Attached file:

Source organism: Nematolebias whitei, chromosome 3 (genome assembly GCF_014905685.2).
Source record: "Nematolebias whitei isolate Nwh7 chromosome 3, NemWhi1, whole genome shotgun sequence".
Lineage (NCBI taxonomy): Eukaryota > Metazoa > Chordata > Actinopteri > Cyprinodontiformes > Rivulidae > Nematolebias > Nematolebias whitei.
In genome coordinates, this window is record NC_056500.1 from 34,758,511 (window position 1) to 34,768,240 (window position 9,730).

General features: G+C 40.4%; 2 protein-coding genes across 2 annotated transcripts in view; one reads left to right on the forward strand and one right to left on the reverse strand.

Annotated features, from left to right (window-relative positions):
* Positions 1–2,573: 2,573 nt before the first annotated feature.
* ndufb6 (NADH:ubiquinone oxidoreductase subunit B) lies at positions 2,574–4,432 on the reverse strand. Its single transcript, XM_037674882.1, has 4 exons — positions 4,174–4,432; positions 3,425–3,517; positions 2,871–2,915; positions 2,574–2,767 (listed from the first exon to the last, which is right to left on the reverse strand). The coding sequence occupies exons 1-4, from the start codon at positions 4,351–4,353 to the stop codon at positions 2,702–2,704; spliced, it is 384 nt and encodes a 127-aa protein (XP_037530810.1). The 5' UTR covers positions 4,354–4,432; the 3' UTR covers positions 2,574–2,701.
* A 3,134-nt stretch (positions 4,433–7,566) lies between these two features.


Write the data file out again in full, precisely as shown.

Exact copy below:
Source organism: Nematolebias whitei, chromosome 3 (genome assembly GCF_014905685.2).
Source record: "Nematolebias whitei isolate Nwh7 chromosome 3, NemWhi1, whole genome shotgun sequence".
Lineage (NCBI taxonomy): Eukaryota > Metazoa > Chordata > Actinopteri > Cyprinodontiformes > Rivulidae > Nematolebias > Nematolebias whitei.
In genome coordinates, this window is record NC_056500.1 from 34,758,511 (window position 1) to 34,768,240 (window position 9,730).

General features: G+C 40.4%; 2 protein-coding genes across 2 annotated transcripts in view; one reads left to right on the forward strand and one right to left on the reverse strand.

Annotated features, from left to right (window-relative positions):
* Positions 1–2,573: 2,573 nt before the first annotated feature.
* ndufb6 (NADH:ubiquinone oxidoreductase subunit B) lies at positions 2,574–4,432 on the reverse strand. Its single transcript, XM_037674882.1, has 4 exons — positions 4,174–4,432; positions 3,425–3,517; positions 2,871–2,915; positions 2,574–2,767 (listed from the first exon to the last, which is right to left on the reverse strand). The coding sequence occupies exons 1-4, from the start codon at positions 4,351–4,353 to the stop codon at positions 2,702–2,704; spliced, it is 384 nt and encodes a 127-aa protein (XP_037530810.1). The 5' UTR covers positions 4,354–4,432; the 3' UTR covers positions 2,574–2,701.
* A 3,134-nt stretch (positions 4,433–7,566) lies between these two features.